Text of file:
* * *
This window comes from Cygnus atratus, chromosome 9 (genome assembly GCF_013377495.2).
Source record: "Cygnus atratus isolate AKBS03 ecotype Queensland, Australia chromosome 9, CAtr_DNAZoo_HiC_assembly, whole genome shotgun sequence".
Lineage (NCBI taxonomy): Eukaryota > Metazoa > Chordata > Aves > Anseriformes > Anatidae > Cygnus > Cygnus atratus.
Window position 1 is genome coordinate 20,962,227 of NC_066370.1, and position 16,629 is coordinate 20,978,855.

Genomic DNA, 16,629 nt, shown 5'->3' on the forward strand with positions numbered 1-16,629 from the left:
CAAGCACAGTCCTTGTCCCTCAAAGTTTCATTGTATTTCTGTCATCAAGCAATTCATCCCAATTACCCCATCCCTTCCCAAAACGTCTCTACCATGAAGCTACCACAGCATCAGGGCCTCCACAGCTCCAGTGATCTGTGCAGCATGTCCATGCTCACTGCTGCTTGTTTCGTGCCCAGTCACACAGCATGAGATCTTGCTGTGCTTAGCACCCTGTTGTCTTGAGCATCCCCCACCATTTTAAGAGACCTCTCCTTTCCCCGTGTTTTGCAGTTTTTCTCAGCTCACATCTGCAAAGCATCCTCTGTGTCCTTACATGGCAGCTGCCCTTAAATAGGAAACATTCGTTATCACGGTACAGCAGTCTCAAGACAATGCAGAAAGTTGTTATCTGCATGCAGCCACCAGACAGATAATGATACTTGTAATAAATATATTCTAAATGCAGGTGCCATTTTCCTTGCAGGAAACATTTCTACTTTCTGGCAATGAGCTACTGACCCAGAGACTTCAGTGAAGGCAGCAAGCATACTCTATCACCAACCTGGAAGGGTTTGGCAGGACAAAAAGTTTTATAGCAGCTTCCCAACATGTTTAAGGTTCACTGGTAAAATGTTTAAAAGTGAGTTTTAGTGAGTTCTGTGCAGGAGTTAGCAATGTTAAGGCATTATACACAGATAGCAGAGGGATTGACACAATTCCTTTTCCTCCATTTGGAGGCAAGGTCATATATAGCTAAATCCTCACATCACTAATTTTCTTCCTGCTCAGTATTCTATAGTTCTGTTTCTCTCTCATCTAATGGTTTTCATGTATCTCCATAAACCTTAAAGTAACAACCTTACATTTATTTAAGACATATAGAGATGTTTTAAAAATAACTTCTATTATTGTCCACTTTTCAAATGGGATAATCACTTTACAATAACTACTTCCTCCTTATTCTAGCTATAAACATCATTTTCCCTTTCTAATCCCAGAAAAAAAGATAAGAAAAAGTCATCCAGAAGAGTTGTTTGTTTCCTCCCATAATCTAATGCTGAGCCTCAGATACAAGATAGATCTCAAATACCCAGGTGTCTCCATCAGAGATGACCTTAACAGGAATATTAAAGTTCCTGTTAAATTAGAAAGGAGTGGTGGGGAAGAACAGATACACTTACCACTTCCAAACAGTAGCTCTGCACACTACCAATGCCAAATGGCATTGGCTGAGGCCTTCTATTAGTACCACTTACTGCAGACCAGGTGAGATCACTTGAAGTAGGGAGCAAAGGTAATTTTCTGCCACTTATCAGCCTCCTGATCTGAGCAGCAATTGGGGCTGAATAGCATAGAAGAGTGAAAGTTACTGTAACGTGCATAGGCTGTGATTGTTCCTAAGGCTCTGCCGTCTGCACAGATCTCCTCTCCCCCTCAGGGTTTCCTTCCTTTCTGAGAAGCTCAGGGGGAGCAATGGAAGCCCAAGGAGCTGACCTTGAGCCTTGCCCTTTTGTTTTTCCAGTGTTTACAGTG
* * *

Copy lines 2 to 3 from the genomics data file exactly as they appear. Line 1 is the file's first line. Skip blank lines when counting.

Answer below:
Source record: "Cygnus atratus isolate AKBS03 ecotype Queensland, Australia chromosome 9, CAtr_DNAZoo_HiC_assembly, whole genome shotgun sequence".
Lineage (NCBI taxonomy): Eukaryota > Metazoa > Chordata > Aves > Anseriformes > Anatidae > Cygnus > Cygnus atratus.